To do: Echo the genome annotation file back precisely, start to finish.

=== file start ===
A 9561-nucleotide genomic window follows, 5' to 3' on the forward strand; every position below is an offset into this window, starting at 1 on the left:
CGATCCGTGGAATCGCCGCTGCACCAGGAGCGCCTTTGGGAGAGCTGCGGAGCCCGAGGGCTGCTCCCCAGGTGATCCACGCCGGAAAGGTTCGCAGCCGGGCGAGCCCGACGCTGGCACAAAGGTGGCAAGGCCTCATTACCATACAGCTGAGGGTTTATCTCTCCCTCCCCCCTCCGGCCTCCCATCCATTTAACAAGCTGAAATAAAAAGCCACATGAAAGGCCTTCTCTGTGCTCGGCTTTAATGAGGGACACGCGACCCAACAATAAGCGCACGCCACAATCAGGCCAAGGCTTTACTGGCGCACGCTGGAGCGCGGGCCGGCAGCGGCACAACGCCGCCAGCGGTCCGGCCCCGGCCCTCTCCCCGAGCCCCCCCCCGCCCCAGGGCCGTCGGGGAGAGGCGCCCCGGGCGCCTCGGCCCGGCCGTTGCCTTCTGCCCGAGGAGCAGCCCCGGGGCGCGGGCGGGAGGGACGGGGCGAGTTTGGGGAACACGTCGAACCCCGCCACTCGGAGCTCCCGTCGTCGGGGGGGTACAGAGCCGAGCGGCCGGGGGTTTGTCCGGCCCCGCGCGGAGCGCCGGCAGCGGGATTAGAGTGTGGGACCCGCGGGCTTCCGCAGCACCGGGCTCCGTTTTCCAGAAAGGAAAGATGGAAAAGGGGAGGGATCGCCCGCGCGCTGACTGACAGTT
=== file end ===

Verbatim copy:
A 9561-nucleotide genomic window follows, 5' to 3' on the forward strand; every position below is an offset into this window, starting at 1 on the left:
CGATCCGTGGAATCGCCGCTGCACCAGGAGCGCCTTTGGGAGAGCTGCGGAGCCCGAGGGCTGCTCCCCAGGTGATCCACGCCGGAAAGGTTCGCAGCCGGGCGAGCCCGACGCTGGCACAAAGGTGGCAAGGCCTCATTACCATACAGCTGAGGGTTTATCTCTCCCTCCCCCCTCCGGCCTCCCATCCATTTAACAAGCTGAAATAAAAAGCCACATGAAAGGCCTTCTCTGTGCTCGGCTTTAATGAGGGACACGCGACCCAACAATAAGCGCACGCCACAATCAGGCCAAGGCTTTACTGGCGCACGCTGGAGCGCGGGCCGGCAGCGGCACAACGCCGCCAGCGGTCCGGCCCCGGCCCTCTCCCCGAGCCCCCCCCCGCCCCAGGGCCGTCGGGGAGAGGCGCCCCGGGCGCCTCGGCCCGGCCGTTGCCTTCTGCCCGAGGAGCAGCCCCGGGGCGCGGGCGGGAGGGACGGGGCGAGTTTGGGGAACACGTCGAACCCCGCCACTCGGAGCTCCCGTCGTCGGGGGGGTACAGAGCCGAGCGGCCGGGGGTTTGTCCGGCCCCGCGCGGAGCGCCGGCAGCGGGATTAGAGTGTGGGACCCGCGGGCTTCCGCAGCACCGGGCTCCGTTTTCCAGAAAGGAAAGATGGAAAAGGGGAGGGATCGCCCGCGCGCTGACTGACAGTT